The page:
US cigarette makers sue over graphic warning labels
Five tobacco companies have sued the US Food and Drug Administration (FDA) over a new law that would force them to place graphic health warnings on their cigarette packets.
The firms argue the plan violates their constitutional right to free speech, as it requires firms to promote the government's anti-smoking message.
The FDA has not commented on the lawsuit.
The new warnings will be required on cigarette packs from September 2012.
RJ Reynolds Tobacco, Lorillard Tobacco, Commonwealth Brands, Liggett Group and Santa Fe Natural Tobacco said they filed their suit against the FDA late on Tuesday in an effort to delay enforcement of the new law.
RJ Reynolds brands include Camel and Winston, while Lorillard brands include Newport and True.
In their 41-page complaint, the five companies say the new labels would illegally force them to make consumers "depressed, discouraged and afraid" to buy their products.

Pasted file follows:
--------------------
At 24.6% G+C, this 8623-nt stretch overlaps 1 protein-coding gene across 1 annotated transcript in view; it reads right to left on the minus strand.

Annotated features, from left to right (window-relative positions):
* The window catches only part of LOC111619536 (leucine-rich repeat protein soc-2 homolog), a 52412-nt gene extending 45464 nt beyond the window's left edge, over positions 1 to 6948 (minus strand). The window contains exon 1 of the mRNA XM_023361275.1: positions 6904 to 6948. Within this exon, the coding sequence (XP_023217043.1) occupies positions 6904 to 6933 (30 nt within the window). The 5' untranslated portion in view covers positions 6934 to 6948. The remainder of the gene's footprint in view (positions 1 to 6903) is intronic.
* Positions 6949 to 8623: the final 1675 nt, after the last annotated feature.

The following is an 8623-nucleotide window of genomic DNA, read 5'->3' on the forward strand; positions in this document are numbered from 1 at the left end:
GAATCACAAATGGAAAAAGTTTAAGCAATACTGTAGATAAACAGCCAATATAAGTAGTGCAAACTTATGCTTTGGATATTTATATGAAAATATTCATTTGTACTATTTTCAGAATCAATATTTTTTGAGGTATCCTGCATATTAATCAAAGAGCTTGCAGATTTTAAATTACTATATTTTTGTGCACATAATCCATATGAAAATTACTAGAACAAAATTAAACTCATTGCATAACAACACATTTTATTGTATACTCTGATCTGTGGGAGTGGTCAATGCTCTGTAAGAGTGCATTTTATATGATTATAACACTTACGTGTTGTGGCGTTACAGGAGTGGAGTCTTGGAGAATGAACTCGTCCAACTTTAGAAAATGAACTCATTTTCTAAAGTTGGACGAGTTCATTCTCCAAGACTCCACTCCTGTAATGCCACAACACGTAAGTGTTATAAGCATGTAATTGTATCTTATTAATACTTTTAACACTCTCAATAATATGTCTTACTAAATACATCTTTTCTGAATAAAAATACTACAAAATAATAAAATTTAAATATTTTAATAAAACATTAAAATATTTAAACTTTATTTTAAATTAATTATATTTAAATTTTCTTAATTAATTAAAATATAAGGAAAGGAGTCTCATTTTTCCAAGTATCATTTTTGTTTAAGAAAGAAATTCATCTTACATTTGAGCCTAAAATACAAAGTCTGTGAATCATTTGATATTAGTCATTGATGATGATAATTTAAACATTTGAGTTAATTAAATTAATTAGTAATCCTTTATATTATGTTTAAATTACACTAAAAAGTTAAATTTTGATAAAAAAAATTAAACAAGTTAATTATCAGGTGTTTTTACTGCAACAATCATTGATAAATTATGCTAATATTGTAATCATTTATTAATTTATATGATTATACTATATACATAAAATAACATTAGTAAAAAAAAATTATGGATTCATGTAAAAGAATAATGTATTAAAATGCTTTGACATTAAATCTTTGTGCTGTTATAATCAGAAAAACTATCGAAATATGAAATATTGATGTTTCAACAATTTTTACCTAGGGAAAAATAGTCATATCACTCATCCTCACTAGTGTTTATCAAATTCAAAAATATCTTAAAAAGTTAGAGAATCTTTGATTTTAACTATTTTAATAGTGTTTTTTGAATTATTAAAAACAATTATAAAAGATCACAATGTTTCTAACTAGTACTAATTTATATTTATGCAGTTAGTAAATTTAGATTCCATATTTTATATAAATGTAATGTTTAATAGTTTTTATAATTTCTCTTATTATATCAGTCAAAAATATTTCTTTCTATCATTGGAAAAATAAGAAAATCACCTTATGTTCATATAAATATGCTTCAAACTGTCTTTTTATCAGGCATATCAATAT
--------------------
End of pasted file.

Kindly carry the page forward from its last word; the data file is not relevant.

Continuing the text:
"The government can require warnings which are straightforward and essentially uncontroversial, but they can't require a cigarette pack to serve as a mini-billboard for the government's anti-smoking campaign," Floyd Abrams, a lawyer representing the cigarette makers, said in a statement.
He added that the new labels would violate the companies' free-speech rights under the first amendment to the constitution.
The 2009 Family Smoking Prevention and Tobacco Control Act requires such labels to cover the top half of the front and back sides of cigarette packages and 20% of the printed advertising.
In June, Health Secretary Kathleen Sebelius said the new labels could deter young people from starting to smoke and give adult smokers a new incentive to quit.
Cigarette makers lost a similar suit last year in a US district court in Kentucky when a judge said the FDA could move ahead with forcing the companies to use the new labels, which include images of dead bodies, diseased lungs and rotten teeth.
That ruling is currently pending before the Sixth Circuit Court of Appeals.
One of the biggest US tobacco firms, Altria - parent company of Philip Morris and maker of Marlboro cigarettes - has not joined in any of the legal action against the FDA.
More than 220,000 people in the US are expected to be diagnosed with lung cancer in 2011, according to the American Cancer Society.
Tobacco use is estimated to be responsible for 443,000 deaths in the US each year.